In February this year, Squire colleagues Paul Muscutt and Helen Kavanagh wrote about the Carrington Wire Defined Benefit Pension Scheme, where  the UK Pensions Regulator accepted a payment of £8.5m to settle warning notices of £17.7m issued to Russian companies that had guaranteed sums due from Carrington Wire to the Scheme (“the Guarantee”).

For the previous blog and background to the Carrington Wire case please click on the link here.

The Regulator had also issued a warning notice to Richard Williams, the sole director and shareholder of Gillico Limited, a shelf company that purchased the entire Carrington Wire shareholding for £1.  The sale of Carrington Wire’s shares was the trigger which allowed the Guarantee to drop away.   An apparent working capital adjustment of £400,000 meant that Mr Williams personally received circa £382,000 at the time of the sale.

In April 2015, the Determinations Panel on behalf of the Regulator adjudicated on the warning notice and issued a Contribution Notice for £382,000 to Mr Williams.

On 26 May 2015 the Regulator issued its S89 report (which included the Panel’s Determination Notice) and a supporting press release.

The Determination Panel’s adjudication contained some noteworthy points with regard to the main purpose, material detriment and reasonableness statutory tests contained in S38 Pensions Act 2004 which must be satisfied to enable a Contribution Notice to be issued.  The S89 report commented on the settlement reached with the Russian companies.  The two taken together may flag a divergent approach.

The Panel found that as other statutory tests had been satisfied it needed only to address a limited number of points under the specific reasonableness test which it thought most relevant to this case.    It found Mr Williams “pivotal” to events and concluded that his actions were not reasonable.

With regard to the amount of the Contribution Notice, the Panel found that Mr Williams received a measurable benefit in receiving a payment of £382,000 which inevitably induced his actions.    In response to the assertion that, as Mr Williams could not meet a £382,000 claim, it would be unreasonable to issue a Contribution Notice in that amount because he would be forced into bankruptcy, the Panel concluded that Mr Williams had received the money and what he subsequently did with it was not something which concerned the Panel.   The Panel added that to allow a Contribution Notice to be defeated because funds received by a target had been paid away would inevitably lead to a “rogue’s charter”.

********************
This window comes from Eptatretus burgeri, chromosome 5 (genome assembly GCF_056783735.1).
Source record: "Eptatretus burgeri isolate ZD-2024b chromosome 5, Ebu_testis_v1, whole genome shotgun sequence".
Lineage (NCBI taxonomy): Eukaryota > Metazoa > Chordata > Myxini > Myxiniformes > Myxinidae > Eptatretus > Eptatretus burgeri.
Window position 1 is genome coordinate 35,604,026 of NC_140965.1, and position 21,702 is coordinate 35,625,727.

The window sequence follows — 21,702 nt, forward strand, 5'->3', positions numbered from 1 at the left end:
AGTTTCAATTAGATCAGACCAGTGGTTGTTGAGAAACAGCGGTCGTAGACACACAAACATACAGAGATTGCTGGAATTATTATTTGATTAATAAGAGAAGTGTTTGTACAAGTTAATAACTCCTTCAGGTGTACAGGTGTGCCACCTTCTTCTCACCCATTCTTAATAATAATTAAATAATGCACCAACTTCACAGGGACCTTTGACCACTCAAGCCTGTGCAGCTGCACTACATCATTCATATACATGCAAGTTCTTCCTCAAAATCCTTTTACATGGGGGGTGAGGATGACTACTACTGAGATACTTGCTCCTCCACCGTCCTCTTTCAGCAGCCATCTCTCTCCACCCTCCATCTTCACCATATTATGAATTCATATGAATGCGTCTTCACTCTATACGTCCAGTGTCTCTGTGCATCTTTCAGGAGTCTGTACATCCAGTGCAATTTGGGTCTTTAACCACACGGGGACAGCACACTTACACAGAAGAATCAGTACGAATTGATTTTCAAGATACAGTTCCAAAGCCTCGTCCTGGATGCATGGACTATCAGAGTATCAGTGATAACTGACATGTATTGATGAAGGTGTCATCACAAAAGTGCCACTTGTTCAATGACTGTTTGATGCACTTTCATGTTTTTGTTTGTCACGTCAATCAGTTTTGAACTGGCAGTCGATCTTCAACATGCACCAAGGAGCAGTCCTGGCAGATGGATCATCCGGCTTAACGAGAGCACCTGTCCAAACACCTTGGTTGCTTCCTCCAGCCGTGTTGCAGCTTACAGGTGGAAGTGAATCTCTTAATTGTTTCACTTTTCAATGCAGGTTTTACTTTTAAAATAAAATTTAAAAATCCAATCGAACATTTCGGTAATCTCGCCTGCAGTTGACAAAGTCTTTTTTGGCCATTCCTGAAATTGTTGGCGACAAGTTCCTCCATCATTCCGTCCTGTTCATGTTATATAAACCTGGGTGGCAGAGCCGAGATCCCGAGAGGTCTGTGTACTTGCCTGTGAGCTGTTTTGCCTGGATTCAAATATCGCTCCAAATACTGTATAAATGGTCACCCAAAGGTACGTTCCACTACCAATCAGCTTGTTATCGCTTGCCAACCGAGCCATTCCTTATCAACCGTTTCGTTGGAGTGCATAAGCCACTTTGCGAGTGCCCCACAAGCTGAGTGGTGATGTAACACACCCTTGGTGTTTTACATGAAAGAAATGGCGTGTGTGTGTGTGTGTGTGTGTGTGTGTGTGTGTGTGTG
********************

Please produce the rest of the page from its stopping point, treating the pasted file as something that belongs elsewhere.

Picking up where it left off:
Finally, in its S89 report the Regulator stated that with regard to the settlement with the Russian companies on the warning notice of £17.7m, the companies had made a number of offers before the final offer of £8.5M was accepted.  Before agreeing a settlement, the Regulator was mindful that the Russian companies had no assets in the UK and any enforcement action would have to be taken via courts in Russia.  The Regulator had carefully considered specialist advice on enforcement in Russia and in the light of that advice agreed to a settlement of £8.5M.

Conclusion

A useful case with regard to further clarity being afforded to the statutory tests.   An interesting and possibly divergent approach to Mr Williams and the Russian companies.   The Contribution Notice was issued to Mr Williams regardless  of enforcement issues, but the Contribution Notice was not issued to the Russian companies because of enforcement issues.